Open Access

Precision CT‑guided marking with India ink and microcoils for laparoscopic resection of a lateral lymph node recurrence of rectal cancer: A case report

  • Authors:
    • Shunsuke Furukawa
    • Masatsugu Hiraki
    • Takeshi Oda
    • Yukihiko Takahashi
    • Ryuichiro Samejima
  • View Affiliations

  • Published online on: April 12, 2024
  • Article Number: 266
  • Copyright: © Furukawa et al. This is an open access article distributed under the terms of Creative Commons Attribution License.

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Although rarely used in laparoscopic surgery, computed tomography (CT)‑guided marking is useful for targeting small lesions. The present study describes the performance of laparoscopic resection with preoperative CT‑guided marking for lateral lymph node recurrence of rectal cancer. A 48‑year‑old man underwent laparoscopic low anterior resection with D3 lymph node dissection for rectal cancer (postoperative diagnosis, stage IIIb). Postoperative adjuvant chemotherapy was then administered. Solitary lymph node recurrence was observed in the left lateral region after 6 months. Systemic chemotherapy reduced the size of the metastatic lymph nodes; however, 3.5 years after the surgery, the diameter increased by 10 mm, and laparoscopic resection was thus planned. Because the target lesion was small and located deep in the pelvis, preoperative CT‑guided marking was performed with India ink injection and embolization microcoil implantation. The markers were clearly identified and the lesion was successfully resected with adequate margins. The approach described in the present study is thus considered potentially useful for the detection of small lesions.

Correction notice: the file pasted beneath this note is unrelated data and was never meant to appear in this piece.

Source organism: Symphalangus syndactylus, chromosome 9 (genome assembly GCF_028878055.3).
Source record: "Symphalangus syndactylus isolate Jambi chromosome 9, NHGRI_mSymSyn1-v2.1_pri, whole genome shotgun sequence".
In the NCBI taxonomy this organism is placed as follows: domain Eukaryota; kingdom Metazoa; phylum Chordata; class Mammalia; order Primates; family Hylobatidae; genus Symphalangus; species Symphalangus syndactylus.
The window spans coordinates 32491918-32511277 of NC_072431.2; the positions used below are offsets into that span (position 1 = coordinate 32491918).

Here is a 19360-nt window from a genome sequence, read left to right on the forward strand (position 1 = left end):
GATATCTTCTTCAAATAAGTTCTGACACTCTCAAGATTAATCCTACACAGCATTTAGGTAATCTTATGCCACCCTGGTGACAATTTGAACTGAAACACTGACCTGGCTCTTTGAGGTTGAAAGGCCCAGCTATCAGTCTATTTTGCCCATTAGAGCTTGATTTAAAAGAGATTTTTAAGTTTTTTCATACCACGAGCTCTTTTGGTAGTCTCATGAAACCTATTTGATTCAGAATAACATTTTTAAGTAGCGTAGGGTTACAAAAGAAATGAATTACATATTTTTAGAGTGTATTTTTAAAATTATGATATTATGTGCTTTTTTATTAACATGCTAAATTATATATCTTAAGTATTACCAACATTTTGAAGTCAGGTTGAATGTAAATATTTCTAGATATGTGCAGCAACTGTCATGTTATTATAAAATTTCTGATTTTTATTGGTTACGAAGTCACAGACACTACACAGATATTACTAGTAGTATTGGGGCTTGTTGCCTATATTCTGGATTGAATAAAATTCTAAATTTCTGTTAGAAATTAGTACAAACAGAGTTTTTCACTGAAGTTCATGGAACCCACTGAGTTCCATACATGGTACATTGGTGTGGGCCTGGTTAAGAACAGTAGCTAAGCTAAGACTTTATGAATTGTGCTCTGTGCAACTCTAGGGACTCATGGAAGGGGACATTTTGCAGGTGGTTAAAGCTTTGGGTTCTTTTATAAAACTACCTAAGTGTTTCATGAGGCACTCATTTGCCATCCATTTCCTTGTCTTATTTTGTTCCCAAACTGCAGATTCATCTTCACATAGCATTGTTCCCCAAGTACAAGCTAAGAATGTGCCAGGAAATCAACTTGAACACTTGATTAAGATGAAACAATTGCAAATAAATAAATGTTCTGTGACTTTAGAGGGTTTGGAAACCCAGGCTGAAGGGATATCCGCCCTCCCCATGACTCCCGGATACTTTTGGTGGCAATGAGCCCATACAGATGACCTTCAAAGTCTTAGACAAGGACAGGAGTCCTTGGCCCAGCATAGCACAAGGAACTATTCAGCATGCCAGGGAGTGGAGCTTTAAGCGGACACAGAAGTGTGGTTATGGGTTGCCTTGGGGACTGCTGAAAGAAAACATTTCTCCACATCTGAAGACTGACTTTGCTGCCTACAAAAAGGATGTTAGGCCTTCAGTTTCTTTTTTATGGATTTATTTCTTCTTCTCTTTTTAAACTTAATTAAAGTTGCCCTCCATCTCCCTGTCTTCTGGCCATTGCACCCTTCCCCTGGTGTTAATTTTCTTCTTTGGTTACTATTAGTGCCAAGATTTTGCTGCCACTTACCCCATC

Lateral lymph node metastasis is a form of postoperative recurrence in lower rectal cancer. Local resection, radiotherapy, and systemic chemotherapy are indicated for the local recurrence of rectal cancer. Regarding solitary lateral lymph node recurrence, it is reported that it may offer a favorable long-term prognosis when treated with local resection (1). However, small tumors or lymph nodes can be difficult to detect due to their location in the deep pelvic region and the impact of reoperation. Furthermore, the resection margin is difficult to determine due to the presence of surrounding tissues. Therefore, CT-guided marking techniques, which are commonly used in pulmonary surgery, but are only rarely applied in abdominal surgeries (2), should be considered. India ink marking has been widely used and it is considered safe and effective (3). In the past, the effectiveness of CT-guided marking with India ink has been reported in abdominal surgery (4). In addition, CT-guided marking using microcoils has been reported to be safe and effective (57). Microcoil localization has the advantages of accuracy, high success rate, low complications, and good tolerance (810).

We herein report a case of laparoscopic resection of lateral lymph node recurrence of rectal cancer that was successfully treated with preoperative CT-guided marking with India ink and microcoils.

Case report